7. The Committee should also request an explanation from the Cabinet Office for not following the Electoral Commission’s recommendation of postponement until early Autumn. This would have been infinitely preferable to the situation currently faced by electoral administrators for May 2021, as outlined below. The suspicion is that the current UK government’s continued preference for avoiding scrutiny has led to an unnecessarily long postponement, entirely out of step with practice in other democracies where postponed elections have been rescheduled and held relatively quickly, our analysis shows.[9]

8. That the UK government has not permitted council by-elections under the Coronavirus Act 2020 is highly regrettable. This has prevented election administrators in England from gaining some experience in running elections under COVID-19 in advance of major elections next year (see below). The explanation that this would be disruptive is insufficient. Why it would be disruptive is not explained. It may be because many elections staff have been redeployed during the crisis. However, the idea that elections, a core aspect of democracy, is disruptive requires further explanation and it is recommended that the Committee seek such explanation from the Cabinet Office.   


9. Holding elections concurrently has been shown by research to lead to lower quality electoral events, with potential difficulties in delivering elections.[10] Running the myriad of elections currently scheduled in England for May 2021 concurrently, as legislated for by the Coronavirus Act 2020, will potentially see local authorities running elections with non-contiguous boundaries, different electoral systems and ballot papers, at the same time. There is clearly scope for voter confusion and logistical difficulties, even before any COVID-19 mitigations which will add another level of difficulty for election administrators.

10. Further key difficulties could, for example, include problems in recruiting sufficient staff to populate polling stations and counts. Research we have done into poll workers in the 2018 and 2019 English local elections has shown that: 24–25% are retired; two-thirds are female; and their average age will be mid-50s. These poll workers are all volunteers. They are paid, but not a large amount. From their age profile and the number who are retired, many will be in high-risk categories.[11]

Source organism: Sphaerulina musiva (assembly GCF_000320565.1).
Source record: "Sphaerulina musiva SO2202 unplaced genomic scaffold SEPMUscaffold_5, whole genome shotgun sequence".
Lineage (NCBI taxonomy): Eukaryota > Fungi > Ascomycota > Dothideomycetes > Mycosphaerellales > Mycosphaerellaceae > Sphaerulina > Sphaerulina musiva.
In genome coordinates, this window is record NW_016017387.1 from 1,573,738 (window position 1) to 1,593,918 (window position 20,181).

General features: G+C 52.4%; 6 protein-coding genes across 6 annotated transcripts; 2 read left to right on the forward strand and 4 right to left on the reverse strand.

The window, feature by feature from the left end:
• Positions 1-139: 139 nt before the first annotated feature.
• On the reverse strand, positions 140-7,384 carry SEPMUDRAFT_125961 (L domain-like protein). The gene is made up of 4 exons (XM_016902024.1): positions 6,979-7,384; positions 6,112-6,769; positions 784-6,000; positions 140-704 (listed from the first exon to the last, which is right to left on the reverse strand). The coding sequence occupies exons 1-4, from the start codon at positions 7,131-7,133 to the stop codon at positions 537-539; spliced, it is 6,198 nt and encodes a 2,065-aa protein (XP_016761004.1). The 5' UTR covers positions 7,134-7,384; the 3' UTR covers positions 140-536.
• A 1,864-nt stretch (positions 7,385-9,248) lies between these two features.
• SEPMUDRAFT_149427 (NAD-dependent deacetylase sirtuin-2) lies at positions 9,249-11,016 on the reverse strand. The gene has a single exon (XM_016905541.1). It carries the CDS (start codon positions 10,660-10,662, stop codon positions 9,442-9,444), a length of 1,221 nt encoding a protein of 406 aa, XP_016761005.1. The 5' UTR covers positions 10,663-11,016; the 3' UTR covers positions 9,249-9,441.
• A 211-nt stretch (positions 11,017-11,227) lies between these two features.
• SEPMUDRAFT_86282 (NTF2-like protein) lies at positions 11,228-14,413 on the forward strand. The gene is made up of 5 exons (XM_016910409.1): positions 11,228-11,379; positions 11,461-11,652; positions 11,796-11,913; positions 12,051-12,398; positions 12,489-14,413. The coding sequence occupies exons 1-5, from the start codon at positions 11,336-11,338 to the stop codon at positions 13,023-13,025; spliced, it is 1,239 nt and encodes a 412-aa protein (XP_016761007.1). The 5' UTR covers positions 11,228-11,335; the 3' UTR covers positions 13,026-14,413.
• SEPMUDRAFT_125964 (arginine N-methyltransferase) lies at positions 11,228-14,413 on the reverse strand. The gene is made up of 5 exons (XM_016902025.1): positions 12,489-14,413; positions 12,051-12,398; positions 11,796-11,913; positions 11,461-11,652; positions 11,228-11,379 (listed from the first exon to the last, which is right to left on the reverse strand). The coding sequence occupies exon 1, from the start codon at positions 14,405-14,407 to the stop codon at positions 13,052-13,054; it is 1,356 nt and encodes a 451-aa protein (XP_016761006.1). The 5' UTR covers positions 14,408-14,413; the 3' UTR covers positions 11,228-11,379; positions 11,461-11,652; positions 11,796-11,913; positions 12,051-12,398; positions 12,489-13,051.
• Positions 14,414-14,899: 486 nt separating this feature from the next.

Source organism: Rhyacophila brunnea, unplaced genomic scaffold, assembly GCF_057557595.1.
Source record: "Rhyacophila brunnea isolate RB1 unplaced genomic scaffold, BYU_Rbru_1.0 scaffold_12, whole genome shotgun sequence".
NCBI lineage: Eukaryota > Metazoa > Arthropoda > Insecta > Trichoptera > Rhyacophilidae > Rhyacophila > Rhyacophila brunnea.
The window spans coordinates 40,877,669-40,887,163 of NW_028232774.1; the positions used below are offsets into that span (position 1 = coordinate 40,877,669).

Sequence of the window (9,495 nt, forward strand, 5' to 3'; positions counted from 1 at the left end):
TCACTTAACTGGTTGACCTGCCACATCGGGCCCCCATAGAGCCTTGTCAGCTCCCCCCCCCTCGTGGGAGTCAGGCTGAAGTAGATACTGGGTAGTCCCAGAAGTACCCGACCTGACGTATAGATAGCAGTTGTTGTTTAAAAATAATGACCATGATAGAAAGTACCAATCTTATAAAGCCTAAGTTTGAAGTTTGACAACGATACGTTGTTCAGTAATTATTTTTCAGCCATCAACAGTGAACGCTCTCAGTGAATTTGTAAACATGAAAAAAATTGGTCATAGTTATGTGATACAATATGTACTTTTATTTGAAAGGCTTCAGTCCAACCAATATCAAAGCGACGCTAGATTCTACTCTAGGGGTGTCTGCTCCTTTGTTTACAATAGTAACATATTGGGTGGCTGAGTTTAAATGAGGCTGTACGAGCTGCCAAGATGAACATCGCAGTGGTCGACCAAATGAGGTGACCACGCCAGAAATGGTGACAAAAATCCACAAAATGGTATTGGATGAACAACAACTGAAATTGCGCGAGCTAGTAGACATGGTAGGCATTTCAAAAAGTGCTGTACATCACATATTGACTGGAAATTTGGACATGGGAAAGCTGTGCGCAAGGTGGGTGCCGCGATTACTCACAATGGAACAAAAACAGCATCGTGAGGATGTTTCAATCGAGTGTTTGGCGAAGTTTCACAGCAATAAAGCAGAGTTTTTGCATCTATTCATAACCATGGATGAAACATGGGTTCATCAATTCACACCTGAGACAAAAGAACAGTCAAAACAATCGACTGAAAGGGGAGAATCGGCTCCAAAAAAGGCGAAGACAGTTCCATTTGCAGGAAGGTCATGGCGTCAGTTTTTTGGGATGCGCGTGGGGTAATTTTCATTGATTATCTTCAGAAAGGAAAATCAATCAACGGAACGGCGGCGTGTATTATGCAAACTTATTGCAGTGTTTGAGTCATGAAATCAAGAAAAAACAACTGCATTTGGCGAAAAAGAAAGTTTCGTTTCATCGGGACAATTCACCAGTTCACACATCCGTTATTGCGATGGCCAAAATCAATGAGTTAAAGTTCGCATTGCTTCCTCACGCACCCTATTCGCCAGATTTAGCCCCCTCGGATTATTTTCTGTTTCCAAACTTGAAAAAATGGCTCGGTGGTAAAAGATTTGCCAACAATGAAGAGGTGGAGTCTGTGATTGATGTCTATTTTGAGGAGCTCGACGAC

11. Whether people would continue to volunteer to do so under these circumstances is questionable. Councils already find it hard to recruit for a 16-hour, low-pay day. The risk is that many fewer will volunteer to work, making the polls undeliverable. This is before getting to the problem of putting hundreds of people in close proximity overnight for counts. Moreover, the fact that two-thirds of poll workers are female means there is potentially a gendered aspect to this as well.

12. Numerous elections conducted under the pandemic have had difficulties with poll workers not turning up on election day, in addition to broader pre-existing problems of recruitment.[12] We suggest that such difficulties point to a need to over-recruit for the available positions to work in polling stations, or at counts. Our research has suggested that some potential poll workers may be volunteering to work at elections because of social and civic duty motivations.[13] Electoral services teams likely to face pressure on poll worker recruitment because of the pandemic may therefore want to consider messages emphasising such themes in their recruitment activities for the 2021 elections (and beyond).

13. Research into poll worker motivations has also indicated that many are encouraged to do so by the chance to earn some extra money. 89.5% give this as an important motivation in our 2015 study, 85.3% in the 2018 and 2019 local elections.[14] Typically, polling clerks are paid around minimum wage for their 16-hour day, Presiding Officers more due to their additional responsibilities. We have argued elsewhere that it may be necessary for local authorities to increase the amount paid to poll workers to ensure sufficient recruitment and reward for working under difficult pandemic circumstances with higher risk.[15] Some evidence is beginning to emerge that paying more was a strategy some local governments used to recruit sufficient poll workers in the 2020 US elections.[16] Investment in advertising campaigns to recruit younger poll workers is also advised.  The Electoral Commission could lead on this.